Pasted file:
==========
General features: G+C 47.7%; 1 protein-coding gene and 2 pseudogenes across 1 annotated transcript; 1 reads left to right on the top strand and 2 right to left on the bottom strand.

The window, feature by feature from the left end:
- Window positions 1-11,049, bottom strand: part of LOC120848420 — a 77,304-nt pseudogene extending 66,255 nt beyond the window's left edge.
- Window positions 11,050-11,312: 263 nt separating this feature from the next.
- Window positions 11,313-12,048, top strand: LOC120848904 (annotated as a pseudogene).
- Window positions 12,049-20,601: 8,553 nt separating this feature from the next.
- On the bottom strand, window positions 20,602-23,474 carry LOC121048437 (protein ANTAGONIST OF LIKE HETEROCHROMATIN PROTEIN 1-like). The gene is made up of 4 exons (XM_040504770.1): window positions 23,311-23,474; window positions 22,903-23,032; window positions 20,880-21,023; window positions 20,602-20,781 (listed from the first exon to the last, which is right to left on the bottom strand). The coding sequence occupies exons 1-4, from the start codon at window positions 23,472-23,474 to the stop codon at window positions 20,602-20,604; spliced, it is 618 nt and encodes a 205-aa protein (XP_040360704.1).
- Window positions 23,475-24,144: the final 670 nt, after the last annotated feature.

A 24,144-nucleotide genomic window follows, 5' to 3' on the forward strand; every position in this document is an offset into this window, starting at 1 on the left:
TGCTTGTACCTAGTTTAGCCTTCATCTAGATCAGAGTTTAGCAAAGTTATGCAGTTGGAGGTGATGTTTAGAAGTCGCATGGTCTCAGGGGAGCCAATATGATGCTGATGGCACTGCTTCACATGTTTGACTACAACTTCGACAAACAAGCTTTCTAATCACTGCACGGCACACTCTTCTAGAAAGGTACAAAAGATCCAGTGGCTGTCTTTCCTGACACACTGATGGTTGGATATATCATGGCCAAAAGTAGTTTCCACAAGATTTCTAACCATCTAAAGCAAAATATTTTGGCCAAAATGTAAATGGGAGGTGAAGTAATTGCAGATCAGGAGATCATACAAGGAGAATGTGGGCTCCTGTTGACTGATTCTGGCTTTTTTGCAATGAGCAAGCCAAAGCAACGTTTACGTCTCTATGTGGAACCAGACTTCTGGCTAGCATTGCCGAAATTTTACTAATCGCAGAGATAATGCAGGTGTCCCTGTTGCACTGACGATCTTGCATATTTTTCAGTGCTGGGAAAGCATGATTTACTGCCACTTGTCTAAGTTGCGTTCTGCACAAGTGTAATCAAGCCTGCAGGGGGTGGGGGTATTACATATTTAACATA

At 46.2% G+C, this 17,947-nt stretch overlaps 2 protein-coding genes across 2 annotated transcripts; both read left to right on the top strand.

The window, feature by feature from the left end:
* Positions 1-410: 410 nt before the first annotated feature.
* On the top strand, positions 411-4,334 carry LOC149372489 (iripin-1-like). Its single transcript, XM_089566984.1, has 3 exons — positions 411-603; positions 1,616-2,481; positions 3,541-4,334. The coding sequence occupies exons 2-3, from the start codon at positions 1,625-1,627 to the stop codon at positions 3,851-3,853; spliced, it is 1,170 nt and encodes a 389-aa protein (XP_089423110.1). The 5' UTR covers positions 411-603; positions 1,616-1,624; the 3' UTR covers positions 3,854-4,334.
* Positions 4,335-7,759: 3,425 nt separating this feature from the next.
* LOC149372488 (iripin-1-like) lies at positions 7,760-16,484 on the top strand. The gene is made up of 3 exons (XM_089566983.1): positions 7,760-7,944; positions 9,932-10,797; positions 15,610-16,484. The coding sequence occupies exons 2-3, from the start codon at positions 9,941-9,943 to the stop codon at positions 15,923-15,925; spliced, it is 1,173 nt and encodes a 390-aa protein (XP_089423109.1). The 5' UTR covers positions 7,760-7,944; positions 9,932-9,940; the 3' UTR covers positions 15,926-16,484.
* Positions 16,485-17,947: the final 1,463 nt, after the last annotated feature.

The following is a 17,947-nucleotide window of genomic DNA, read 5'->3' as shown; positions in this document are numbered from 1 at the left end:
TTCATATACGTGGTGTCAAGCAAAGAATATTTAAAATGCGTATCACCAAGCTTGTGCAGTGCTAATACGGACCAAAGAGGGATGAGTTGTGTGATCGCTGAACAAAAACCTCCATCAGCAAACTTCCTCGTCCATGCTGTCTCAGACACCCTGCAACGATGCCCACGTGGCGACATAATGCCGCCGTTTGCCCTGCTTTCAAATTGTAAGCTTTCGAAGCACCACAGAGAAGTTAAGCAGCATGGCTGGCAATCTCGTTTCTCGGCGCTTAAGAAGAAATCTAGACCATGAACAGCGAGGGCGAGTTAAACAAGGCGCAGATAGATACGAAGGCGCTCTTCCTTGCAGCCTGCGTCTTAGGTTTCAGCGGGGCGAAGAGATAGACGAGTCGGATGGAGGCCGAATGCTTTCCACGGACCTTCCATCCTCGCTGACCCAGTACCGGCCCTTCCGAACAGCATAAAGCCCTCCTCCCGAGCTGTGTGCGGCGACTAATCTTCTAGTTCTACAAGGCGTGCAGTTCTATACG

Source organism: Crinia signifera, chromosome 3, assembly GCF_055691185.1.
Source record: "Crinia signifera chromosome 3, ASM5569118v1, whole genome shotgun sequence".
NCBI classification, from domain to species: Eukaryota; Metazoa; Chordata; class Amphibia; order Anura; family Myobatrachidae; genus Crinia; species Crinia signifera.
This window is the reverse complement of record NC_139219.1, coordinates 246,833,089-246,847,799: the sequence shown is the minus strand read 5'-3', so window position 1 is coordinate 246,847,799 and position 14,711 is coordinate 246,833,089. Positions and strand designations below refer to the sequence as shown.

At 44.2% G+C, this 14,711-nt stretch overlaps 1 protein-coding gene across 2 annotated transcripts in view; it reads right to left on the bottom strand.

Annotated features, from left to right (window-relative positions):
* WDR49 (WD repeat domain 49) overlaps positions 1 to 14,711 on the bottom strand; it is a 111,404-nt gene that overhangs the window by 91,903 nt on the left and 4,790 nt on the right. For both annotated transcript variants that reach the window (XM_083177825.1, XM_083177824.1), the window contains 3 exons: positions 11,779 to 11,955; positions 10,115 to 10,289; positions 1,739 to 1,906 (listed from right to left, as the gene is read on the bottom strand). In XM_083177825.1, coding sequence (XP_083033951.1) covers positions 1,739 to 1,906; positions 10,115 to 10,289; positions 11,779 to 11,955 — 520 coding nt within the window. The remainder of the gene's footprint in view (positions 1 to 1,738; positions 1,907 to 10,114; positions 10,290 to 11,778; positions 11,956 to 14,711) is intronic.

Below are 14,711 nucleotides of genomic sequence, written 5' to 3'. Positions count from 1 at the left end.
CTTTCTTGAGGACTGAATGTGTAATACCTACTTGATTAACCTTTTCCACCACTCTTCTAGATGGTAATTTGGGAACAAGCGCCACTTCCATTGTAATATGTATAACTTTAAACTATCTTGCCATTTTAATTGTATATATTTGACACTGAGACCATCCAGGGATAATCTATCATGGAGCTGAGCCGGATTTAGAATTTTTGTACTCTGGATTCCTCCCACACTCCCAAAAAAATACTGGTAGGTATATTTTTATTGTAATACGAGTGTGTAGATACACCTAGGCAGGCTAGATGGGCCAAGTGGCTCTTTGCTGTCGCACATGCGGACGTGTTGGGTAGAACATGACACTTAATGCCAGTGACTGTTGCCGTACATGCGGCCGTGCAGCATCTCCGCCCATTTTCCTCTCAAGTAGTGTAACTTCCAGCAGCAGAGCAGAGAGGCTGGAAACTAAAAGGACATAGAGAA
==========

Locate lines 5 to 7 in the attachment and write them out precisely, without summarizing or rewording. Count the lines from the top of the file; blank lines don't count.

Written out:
- Window positions 11,313-12,048, top strand: LOC120848904 (annotated as a pseudogene).
- Window positions 12,049-20,601: 8,553 nt separating this feature from the next.
- On the bottom strand, window positions 20,602-23,474 carry LOC121048437 (protein ANTAGONIST OF LIKE HETEROCHROMATIN PROTEIN 1-like). The gene is made up of 4 exons (XM_040504770.1): window positions 23,311-23,474; window positions 22,903-23,032; window positions 20,880-21,023; window positions 20,602-20,781 (listed from the first exon to the last, which is right to left on the bottom strand). The coding sequence occupies exons 1-4, from the start codon at window positions 23,472-23,474 to the stop codon at window positions 20,602-20,604; spliced, it is 618 nt and encodes a 205-aa protein (XP_040360704.1).